Sierra Leone’s three-day lockdown was announced without warning. Mummy K, a fish seller from Freetown, watched in despair as her fish spoiled, the ice melting around it. ‘When I bought the fish, the price was high. So it was a big loss for me,’ she explains. Three months later, her colleagues are back out selling, but she is sat playing Ludo.
‘I don’t know how to get started up again,’ she says. Her income supported three others, including her four-year-old daughter, who are all now living off a dwindling stockpile of garri, a starchy cassava flour, saved for shocks like these. She’s watching her daughter carefully for any signs of sickness. ‘Children eat money,’ she sighs.
Mummy K is one of thousands of women who work in the informal food economy in Sierra Leone, one of 27 countries now facing crisis-levels of hunger, according to the UN’s World Food Programme. All over the world, the pandemic – and measures put in place to stop it – have been pushing hungry communities over the edge. For many, it stacks up with conflict, climate disruption and grinding poverty.
The warnings are dire. The World Food Programme (WFP) estimates that the number of people who experience ‘crisis-level’ hunger may rise to 270 million before the end of the year, an 82-per-cent increase since 2019. Already, The Lancet reports, 10,000 more children have died from virus-linked hunger every month since the pandemic began.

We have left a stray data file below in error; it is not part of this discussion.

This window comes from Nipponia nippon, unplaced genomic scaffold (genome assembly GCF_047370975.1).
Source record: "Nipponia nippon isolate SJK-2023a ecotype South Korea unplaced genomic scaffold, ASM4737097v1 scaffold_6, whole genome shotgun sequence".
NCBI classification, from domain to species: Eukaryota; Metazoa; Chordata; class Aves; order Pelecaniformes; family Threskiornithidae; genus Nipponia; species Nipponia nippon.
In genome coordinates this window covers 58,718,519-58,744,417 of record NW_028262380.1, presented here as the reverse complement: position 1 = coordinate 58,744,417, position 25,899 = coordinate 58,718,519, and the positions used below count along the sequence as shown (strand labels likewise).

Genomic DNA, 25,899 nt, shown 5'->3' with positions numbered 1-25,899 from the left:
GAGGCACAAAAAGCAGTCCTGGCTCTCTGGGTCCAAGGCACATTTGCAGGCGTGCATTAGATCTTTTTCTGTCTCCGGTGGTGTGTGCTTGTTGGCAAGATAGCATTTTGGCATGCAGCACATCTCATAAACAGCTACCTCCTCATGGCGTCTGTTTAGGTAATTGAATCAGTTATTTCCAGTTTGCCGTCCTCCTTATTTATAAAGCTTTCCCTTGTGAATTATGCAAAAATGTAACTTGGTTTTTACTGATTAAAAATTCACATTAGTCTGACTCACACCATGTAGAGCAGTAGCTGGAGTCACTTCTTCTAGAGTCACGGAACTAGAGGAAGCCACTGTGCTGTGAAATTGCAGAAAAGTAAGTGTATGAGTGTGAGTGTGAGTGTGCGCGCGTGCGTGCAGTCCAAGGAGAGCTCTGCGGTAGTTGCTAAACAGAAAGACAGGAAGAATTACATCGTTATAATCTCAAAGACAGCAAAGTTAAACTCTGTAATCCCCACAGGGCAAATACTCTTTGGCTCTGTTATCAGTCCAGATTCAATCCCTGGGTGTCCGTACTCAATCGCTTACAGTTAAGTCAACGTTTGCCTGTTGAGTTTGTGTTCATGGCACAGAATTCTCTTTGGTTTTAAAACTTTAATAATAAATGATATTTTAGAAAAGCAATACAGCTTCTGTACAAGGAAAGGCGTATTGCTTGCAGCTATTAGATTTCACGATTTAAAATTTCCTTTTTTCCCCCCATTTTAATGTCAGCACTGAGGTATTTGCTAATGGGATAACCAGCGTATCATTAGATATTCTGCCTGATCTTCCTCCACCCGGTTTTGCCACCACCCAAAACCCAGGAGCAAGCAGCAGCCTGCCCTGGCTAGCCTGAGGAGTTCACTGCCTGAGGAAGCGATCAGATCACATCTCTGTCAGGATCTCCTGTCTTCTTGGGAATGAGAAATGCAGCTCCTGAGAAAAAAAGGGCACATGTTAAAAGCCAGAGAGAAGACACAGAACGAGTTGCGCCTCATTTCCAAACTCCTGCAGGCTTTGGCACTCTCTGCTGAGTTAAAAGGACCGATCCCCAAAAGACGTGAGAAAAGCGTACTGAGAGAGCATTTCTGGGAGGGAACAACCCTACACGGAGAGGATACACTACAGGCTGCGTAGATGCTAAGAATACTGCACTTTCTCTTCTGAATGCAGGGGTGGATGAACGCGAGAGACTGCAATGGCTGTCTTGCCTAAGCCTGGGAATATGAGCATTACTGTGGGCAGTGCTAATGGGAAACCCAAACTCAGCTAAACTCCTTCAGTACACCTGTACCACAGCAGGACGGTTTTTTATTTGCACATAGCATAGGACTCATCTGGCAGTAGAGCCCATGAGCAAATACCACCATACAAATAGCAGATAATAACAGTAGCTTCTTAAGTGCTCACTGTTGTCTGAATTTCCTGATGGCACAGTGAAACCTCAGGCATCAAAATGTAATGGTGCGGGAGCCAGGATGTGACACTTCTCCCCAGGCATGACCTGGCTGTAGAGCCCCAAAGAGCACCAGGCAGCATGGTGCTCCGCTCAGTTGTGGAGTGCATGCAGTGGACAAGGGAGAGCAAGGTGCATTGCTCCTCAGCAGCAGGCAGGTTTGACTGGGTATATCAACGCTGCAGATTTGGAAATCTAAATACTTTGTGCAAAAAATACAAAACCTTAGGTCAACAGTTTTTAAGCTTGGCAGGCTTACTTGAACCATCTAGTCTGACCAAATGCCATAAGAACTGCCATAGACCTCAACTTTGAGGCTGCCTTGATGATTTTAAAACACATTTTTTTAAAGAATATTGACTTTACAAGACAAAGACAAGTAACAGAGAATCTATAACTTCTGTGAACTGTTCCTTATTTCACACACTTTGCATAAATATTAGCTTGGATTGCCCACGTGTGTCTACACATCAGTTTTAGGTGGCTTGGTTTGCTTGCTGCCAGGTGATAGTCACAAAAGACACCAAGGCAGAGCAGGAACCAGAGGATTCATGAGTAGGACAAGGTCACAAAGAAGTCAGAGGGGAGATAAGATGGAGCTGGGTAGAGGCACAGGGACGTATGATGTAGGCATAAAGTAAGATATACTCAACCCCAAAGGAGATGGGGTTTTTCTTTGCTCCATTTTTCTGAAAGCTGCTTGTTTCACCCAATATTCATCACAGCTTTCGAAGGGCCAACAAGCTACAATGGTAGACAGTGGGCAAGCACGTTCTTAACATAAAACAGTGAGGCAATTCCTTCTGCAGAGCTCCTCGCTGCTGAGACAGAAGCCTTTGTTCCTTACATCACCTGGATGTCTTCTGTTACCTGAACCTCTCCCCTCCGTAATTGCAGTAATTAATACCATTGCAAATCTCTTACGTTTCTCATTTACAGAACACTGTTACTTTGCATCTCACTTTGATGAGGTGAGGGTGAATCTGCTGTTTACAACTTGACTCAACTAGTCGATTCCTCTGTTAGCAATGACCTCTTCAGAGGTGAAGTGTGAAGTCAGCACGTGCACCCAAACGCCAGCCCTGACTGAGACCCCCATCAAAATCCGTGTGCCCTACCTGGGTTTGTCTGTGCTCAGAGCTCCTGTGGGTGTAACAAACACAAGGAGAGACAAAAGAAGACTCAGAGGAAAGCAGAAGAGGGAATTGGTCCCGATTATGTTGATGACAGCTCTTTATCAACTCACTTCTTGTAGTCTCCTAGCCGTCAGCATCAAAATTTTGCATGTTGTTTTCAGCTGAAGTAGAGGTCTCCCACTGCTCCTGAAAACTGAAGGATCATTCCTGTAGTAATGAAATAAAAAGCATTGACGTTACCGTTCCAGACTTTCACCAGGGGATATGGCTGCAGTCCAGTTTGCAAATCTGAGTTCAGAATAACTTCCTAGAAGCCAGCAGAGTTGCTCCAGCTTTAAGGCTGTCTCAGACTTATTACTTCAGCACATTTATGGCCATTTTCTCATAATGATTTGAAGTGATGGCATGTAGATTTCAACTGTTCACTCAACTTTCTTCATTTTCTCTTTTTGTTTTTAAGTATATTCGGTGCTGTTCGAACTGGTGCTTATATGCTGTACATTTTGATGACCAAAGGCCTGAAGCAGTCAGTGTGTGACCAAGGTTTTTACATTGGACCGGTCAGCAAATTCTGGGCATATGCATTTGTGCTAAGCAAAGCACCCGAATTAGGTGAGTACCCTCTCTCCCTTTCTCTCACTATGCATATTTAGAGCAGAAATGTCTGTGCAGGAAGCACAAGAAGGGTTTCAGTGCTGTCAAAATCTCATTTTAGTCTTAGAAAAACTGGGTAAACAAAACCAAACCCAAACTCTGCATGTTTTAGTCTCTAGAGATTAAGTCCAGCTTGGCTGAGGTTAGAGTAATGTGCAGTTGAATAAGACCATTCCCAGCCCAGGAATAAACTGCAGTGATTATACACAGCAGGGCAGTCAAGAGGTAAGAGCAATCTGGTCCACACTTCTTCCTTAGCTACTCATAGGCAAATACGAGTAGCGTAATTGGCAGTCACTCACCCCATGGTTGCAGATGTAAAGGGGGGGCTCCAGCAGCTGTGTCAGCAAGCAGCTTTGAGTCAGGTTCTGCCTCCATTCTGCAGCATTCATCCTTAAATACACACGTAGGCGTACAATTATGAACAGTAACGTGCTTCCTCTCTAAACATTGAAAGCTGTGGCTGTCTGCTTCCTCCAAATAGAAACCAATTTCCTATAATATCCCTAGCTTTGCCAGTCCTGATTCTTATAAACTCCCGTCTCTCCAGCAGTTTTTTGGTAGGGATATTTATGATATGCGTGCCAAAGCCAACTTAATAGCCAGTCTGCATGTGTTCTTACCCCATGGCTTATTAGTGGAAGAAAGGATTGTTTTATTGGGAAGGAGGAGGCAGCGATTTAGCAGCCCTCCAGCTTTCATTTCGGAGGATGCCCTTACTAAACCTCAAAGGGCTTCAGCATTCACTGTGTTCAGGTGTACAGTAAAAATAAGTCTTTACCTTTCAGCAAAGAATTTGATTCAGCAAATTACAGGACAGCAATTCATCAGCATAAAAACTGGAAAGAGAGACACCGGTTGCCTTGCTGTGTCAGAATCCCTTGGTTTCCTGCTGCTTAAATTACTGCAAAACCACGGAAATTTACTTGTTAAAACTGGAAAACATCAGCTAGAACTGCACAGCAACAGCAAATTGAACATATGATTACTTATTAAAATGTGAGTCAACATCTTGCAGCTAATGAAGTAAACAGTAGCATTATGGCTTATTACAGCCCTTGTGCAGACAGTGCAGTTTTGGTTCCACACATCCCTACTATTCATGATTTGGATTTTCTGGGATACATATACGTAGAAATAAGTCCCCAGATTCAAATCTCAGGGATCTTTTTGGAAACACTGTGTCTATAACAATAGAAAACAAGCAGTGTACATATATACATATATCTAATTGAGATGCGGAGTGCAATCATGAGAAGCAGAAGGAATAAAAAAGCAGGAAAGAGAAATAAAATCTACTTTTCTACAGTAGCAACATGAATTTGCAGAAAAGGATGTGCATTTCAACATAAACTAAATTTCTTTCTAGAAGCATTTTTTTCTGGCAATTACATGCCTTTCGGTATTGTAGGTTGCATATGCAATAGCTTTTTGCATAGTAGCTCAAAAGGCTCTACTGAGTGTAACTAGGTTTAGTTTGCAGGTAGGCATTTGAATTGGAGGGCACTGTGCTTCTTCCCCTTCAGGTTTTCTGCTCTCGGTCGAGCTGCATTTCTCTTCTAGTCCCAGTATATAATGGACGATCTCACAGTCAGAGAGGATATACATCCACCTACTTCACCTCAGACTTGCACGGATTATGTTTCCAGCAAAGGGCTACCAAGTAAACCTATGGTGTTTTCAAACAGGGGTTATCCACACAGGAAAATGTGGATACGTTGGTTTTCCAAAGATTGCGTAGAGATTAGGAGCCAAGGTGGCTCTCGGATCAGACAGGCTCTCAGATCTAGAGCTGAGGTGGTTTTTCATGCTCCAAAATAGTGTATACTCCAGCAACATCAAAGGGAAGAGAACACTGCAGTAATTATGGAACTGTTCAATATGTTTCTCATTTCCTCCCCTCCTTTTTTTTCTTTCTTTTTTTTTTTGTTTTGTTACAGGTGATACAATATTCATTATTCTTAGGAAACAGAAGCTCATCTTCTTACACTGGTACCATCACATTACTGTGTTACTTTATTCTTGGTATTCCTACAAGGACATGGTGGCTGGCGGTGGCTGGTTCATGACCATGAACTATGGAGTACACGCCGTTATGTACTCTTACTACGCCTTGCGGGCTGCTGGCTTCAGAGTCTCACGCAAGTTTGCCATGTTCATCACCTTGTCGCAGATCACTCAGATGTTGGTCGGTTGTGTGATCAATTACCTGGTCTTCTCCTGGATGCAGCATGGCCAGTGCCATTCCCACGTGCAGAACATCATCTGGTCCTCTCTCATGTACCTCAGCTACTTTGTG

How has it got this bad in just a few months?
Covid-19 has revealed the fragility and deep power imbalances within our food system. Millions of people were already just one step away from hunger before the pandemic hit. This is not a problem of production – harvests have held up, and in any case our food system already produces enough to feed everyone. The problem is that since lockdown’s economic fallout, people cannot afford to buy food.
The poorest people already spend over 70 per cent of their income on food so a five-per-cent decline in the world economy, as predicted by the International Monetary Fund, immediately hits the most vulnerable hardest. In April, a survey by the Danish Refugee Council found only 3 per cent of Syrian families living in Jordan had a family member in work, compared to 65 per cent pre Covid-19. Almost 80 per cent said that they didn’t have enough food to get through the next three weeks.
A reduction in wages for migrant workers has rippled home. The World Bank estimates a 20-per-cent drop in remittances from abroad, equivalent to $100 billion, which is helping to drive a threefold increase in hunger in Latin America.